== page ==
Friedrich Nietzsche once stated, “To live is to suffer, to survive is to find some meaning in the suffering.” In the novel, Life of Pi by Yann Martel a young man, Pi, is enforced to survive through suffering and endure the grievances of a shipwrecked human being. After embarking on a journey with his family from India to Canada aboard a ship, the Tsimtsum, which holds a variety of zoo animals sinks. Facing the bitter truth that he does not have a family anymore, Pi must withstand the urge to mourn his family and seek survival. He is stranded with a boat of ferocious animals and hope. In the novel, Pi is an archetypal hero because a traumatic event changes his life forever, and he suffers from his journey.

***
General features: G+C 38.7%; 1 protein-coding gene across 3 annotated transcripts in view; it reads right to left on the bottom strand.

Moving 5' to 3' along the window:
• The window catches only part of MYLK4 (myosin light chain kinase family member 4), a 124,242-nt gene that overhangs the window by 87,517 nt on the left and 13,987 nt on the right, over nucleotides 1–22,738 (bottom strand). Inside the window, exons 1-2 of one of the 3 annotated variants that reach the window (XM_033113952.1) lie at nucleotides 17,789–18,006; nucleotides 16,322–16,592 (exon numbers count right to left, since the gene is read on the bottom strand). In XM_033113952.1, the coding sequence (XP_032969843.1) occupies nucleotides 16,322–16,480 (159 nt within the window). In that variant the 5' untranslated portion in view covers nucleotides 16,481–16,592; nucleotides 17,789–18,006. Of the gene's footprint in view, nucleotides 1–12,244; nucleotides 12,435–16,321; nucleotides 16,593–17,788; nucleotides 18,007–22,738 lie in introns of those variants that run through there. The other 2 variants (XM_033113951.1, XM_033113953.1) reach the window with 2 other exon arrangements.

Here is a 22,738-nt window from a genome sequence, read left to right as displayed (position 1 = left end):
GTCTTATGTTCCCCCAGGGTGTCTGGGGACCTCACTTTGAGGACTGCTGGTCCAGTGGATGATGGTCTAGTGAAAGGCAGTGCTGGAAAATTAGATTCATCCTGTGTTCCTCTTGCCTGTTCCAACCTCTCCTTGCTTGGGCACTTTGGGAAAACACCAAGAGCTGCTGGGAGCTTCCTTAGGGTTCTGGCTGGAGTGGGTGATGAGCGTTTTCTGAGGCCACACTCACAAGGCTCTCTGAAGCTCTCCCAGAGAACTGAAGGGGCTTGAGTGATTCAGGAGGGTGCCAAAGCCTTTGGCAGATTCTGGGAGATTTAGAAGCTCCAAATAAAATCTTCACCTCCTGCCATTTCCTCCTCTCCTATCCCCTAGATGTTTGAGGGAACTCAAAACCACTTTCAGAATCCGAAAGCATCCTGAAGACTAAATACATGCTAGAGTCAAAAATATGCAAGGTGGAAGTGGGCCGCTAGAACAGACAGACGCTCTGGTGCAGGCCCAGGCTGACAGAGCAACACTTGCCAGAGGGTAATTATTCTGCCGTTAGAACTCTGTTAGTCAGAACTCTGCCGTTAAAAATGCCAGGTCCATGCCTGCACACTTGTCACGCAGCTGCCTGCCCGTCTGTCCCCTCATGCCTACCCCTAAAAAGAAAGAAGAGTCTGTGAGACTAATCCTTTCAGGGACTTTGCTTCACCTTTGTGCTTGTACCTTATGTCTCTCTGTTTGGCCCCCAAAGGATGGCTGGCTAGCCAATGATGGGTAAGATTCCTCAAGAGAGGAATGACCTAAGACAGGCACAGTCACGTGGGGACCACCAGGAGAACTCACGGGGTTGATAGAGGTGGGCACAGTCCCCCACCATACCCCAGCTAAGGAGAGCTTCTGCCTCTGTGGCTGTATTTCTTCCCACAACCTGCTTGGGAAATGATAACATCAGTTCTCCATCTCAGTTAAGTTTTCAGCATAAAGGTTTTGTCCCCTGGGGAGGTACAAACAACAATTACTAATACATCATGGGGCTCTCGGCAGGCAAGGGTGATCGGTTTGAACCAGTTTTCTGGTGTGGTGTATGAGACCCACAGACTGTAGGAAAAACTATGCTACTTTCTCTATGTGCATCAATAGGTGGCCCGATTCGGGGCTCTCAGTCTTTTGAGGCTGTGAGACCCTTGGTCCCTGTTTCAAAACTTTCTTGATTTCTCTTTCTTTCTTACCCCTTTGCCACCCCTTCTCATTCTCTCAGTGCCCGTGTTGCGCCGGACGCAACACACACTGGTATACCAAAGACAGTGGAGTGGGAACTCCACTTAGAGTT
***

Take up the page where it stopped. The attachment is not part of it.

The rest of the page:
However, in her poem “The Fish,” poet Elizabeth Bishop rejects the common sequence of events that occur within the fisherman’s tale and instead, through vivid imagery, reverent diction, and contradictory comparisons, pushes the assertion that even the seemingly weak and battered deserve respect for their survival and the hardships they have endured. Bishop evokes emotion within her readers with the speaker’s detailed description of the fish. It is “battered” and “homely” and its “brown skin [hangs] in strips” (8-10). The description plays upon one’s aversion to cruelty and the sympathy inspired when encountering one who has been afflicted by it. The speaker continues this vein as she notes “the frightening gills, fresh and crisp with blood” and imagines the fish’s insides, “the dramatic reds and blacks of his shiny entrails”(24-25, 30-31).